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I came across the picture of three women dressed in some unusual and revealing bathing suits. This seemed inappropriate for the family environment that uses the Facebook social media platform, thus I submitted the image for review. Facebook said the image did not violate their community standards. Confusing!
[Facebook Staff wrote, 9.22.16] Thanks for your feedback
Thanks for taking the time to report something that you feel may violate our Community Standards. Reports like yours are an important part of making Facebook a safe and welcoming environment. We reviewed the post you reported for displaying nudity and found it doesn't violate our Community Standards. Please let us know if you see anything else that concerns you. We want to keep Facebook safe and welcoming for everyone.
What is Facebook's Community Standard?
We remove photographs of people displaying genitals or focusing in on fully exposed buttocks. We also restrict some images of female breasts if they include the nipple, but we always allow photos of women actively engaged in breastfeeding or showing breasts with post-mastectomy scarring. We also allow photographs of paintings, sculptures, and other art that depicts nude figures. Restrictions on the display of both nudity and sexual activity also apply to digitally created content unless the content is posted for educational, humorous, or satirical purposes. Explicit images of sexual intercourse are prohibited. Descriptions of sexual acts that go into vivid detail may also be removed.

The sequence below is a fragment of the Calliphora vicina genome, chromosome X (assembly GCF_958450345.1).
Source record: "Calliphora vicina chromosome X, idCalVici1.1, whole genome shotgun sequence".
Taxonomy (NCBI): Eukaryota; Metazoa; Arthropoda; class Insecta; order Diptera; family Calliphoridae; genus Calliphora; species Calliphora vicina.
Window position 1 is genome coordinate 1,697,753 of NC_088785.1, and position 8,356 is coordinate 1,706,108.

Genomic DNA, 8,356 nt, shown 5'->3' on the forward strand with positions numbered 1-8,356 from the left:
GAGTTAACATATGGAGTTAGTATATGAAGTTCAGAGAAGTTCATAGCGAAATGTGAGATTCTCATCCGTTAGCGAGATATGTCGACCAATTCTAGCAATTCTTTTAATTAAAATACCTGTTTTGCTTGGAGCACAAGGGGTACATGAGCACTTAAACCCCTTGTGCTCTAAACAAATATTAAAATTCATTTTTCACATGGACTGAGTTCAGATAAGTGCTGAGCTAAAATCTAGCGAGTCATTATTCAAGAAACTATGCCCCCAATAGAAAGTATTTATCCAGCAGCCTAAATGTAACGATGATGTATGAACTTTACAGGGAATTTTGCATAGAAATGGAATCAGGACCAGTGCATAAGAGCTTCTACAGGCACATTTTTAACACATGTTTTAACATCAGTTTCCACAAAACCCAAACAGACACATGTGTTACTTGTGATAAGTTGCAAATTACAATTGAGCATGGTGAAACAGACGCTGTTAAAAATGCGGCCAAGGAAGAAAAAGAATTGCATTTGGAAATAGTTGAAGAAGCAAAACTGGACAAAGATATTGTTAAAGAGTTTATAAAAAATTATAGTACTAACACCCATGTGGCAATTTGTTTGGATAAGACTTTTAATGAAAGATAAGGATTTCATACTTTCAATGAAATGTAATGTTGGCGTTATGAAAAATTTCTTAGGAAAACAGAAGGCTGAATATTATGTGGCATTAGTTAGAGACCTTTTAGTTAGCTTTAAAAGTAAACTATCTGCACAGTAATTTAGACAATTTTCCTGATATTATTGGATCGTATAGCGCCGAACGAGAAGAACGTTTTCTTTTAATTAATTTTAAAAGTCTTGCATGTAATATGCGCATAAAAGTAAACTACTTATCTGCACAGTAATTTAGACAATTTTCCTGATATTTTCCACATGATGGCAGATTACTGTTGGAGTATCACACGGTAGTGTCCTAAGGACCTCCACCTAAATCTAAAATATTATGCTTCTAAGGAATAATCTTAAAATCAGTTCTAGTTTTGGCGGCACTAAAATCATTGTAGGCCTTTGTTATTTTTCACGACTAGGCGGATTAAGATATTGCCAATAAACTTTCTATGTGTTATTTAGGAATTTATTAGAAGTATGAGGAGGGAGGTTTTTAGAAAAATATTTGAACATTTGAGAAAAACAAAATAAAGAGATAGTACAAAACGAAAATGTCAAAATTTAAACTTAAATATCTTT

Facebook claims to ban, block and remove porn. I logged in to find these images on my "home" page. I did not know the sender. This is what YOUR kids are seeing.
Here is an example of a porn one sees simply scrolling the Facebook Newsfeed. The User is "offered" to click on a possible friend account. See "Niyak Bnat" on left. In this case, it is a porn page:
Anyone curious can easily click the link to find the Home page of the porn. Facebook's negligence to police their community poisons your children.
Facebook recently blocked the iconic image of a young Vietnamese girl running from a napalm bombing. She was burned over most of her body. Due to public outrage, Facebook released their block. The New York Times pointed out this "raised questions about the company's role in what can be published."